Hope that helped
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Suave
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#377
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Thanks.

Could you also explain to me why Guru Govind Singh prays to Shiva in the Dasam Granth where it reads:

O Shiva , grant me this boon,
That a may never avoid doing a good deed,
Never fear the enemy when I go into battle,
But surely go on to victory;
That I mat teach myself this greed alone,
To sing only of Thy praises.
And when the last days of my life come,
I may die in the mighty field of battle.
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USingh
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#378
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Aaah I just love Deh Shiva, the Khalsa national anthem.

The word 'Shiva' means "embodiment of goodness" (or along those lines depending on how one wishes to translate it). As you must know, what Hindus call Shiva, is also known as 'Mahadev'. In Kabyo Baach Benti Chaupai, Guru Gobind Singh Ji speaks against the use of the adjective 'Shiva' for the deity worshipped by Hindus, 'Mahadev'.

"He calls 'Mahadev' the eternal embodiment of goodness (Shiv), (and) does not know the formless lord."

So as you can see, in Deh Shiva Guru Gobind Singh Ji is praying to Vaheguru alone.
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Suave
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#379
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(Original post by USingh)
Aaah I just love Deh Shiva, the Khalsa national anthem.

The word 'Shiva' means "embodiment of goodness" (or along those lines depending on how one wishes to translate it).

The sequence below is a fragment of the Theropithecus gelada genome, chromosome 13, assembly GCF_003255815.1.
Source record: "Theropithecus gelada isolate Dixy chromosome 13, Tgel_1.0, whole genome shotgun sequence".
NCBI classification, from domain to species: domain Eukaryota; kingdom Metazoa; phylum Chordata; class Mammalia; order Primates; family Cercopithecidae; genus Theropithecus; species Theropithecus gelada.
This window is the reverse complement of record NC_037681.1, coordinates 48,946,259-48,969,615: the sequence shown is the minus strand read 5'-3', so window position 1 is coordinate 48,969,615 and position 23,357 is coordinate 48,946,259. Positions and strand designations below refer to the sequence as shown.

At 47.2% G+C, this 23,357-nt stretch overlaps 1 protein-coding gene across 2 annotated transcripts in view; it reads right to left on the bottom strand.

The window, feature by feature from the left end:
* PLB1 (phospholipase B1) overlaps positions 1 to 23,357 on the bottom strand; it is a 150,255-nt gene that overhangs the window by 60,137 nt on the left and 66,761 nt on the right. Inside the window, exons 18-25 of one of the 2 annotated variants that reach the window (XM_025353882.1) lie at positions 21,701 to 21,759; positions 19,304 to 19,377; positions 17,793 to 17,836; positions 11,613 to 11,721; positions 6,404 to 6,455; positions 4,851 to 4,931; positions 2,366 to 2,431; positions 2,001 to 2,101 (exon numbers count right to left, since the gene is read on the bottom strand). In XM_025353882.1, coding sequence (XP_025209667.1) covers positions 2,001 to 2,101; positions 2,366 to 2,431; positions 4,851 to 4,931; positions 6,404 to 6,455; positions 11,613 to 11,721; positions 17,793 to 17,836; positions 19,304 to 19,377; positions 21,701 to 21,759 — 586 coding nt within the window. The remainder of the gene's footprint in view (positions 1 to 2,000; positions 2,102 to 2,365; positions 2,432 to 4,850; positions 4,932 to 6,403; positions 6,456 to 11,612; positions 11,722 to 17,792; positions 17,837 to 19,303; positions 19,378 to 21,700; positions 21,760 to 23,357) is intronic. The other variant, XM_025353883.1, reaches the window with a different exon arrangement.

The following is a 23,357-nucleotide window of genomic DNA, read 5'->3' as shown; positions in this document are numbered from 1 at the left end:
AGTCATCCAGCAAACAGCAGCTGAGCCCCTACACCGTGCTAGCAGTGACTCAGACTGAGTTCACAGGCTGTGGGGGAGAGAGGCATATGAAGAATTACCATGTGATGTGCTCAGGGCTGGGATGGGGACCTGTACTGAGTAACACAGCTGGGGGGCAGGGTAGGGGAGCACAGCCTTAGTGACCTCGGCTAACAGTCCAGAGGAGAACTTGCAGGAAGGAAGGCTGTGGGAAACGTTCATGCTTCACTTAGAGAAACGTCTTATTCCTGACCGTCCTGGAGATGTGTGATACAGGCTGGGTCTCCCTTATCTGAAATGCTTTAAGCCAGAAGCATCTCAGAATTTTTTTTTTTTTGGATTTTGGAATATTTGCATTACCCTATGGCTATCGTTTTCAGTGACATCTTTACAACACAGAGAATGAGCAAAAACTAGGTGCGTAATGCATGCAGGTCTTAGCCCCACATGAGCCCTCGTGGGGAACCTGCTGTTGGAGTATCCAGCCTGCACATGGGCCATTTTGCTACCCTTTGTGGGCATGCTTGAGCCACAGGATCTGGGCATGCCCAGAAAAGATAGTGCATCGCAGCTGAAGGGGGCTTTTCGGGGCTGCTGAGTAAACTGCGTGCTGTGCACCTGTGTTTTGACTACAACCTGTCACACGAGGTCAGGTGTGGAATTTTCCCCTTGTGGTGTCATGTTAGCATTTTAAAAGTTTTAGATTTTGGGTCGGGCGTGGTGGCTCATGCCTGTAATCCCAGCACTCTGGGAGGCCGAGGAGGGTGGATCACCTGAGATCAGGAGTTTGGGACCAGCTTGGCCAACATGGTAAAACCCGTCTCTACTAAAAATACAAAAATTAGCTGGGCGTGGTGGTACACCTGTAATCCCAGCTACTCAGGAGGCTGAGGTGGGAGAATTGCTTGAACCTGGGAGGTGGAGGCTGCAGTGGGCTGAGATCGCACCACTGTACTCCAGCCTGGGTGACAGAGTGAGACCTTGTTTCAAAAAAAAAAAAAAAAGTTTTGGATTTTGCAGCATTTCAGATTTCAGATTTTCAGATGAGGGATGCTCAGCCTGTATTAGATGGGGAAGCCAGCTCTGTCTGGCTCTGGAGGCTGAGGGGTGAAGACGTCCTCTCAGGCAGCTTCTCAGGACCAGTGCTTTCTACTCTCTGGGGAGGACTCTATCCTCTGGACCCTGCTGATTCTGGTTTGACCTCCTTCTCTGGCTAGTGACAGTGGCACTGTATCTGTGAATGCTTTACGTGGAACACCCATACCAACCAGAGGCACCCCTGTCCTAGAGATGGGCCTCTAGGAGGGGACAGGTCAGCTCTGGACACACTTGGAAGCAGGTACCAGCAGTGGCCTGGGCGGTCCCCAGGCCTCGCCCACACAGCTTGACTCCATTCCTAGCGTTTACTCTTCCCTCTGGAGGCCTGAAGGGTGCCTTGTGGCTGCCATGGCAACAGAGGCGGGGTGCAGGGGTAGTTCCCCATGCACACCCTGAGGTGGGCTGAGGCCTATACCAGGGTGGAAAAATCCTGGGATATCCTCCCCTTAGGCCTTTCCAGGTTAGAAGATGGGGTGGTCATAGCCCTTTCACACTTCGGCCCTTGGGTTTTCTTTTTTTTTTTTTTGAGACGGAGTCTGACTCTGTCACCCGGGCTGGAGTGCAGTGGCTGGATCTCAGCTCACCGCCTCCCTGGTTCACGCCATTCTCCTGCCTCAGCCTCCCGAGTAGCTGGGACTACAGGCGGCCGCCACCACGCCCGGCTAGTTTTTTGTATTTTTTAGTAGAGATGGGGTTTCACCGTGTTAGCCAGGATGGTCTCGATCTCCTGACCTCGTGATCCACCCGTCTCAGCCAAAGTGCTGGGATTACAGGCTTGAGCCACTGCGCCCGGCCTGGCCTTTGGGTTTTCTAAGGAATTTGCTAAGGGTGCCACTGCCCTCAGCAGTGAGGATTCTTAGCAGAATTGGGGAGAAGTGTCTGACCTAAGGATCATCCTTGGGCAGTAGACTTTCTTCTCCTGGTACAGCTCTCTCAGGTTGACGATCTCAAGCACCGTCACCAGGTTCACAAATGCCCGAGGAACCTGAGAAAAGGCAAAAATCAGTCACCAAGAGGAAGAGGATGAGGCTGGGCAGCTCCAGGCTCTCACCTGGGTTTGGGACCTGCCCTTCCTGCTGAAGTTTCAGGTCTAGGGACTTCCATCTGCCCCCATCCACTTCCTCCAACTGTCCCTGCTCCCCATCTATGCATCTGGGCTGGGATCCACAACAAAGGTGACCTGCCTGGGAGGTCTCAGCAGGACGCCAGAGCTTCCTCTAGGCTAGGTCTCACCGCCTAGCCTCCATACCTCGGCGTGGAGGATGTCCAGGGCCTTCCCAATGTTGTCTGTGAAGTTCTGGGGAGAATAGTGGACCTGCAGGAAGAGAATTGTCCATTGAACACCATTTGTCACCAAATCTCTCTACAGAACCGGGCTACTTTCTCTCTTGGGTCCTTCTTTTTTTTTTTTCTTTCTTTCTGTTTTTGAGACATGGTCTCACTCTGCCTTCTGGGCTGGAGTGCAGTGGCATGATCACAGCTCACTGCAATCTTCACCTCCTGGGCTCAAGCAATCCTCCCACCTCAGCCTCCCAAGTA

From which language are you translating?

As you must know, what Hindus call Shiva, is also known as 'Mahadev'. In Kabyo Baach Benti Chaupai, Guru Gobind Singh Ji speaks against the use of the adjective 'Shiva' for the deity worshipped by Hindus, 'Mahadev'.
"He calls 'Mahadev' the eternal embodiment of goodness (Shiv), (and) does not know the formless lord."
I don't understand this. Can you elaborate further?
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SolInvictus
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#380
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(Original post by USingh)
Aaah I just love Deh Shiva, the Khalsa national anthem.

The word 'Shiva' means "embodiment of goodness" (or along those lines depending on how one wishes to translate it). As you must know, what Hindus call Shiva, is also known as 'Mahadev'. In Kabyo Baach Benti Chaupai, Guru Gobind Singh Ji speaks against the use of the adjective 'Shiva' for the deity worshipped by Hindus, 'Mahadev'.

"He calls 'Mahadev' the eternal embodiment of goodness (Shiv), (and) does not know the formless lord."

So as you can see, in Deh Shiva Guru Gobind Singh Ji is praying to Vaheguru alone.
Actually, no. Siva is a sanskrit word that literally means something to what we would understand in English as calm or temperate. Indeed, in its earliest uses it is not a name, but an epiteth of 'the one' regardless of its form.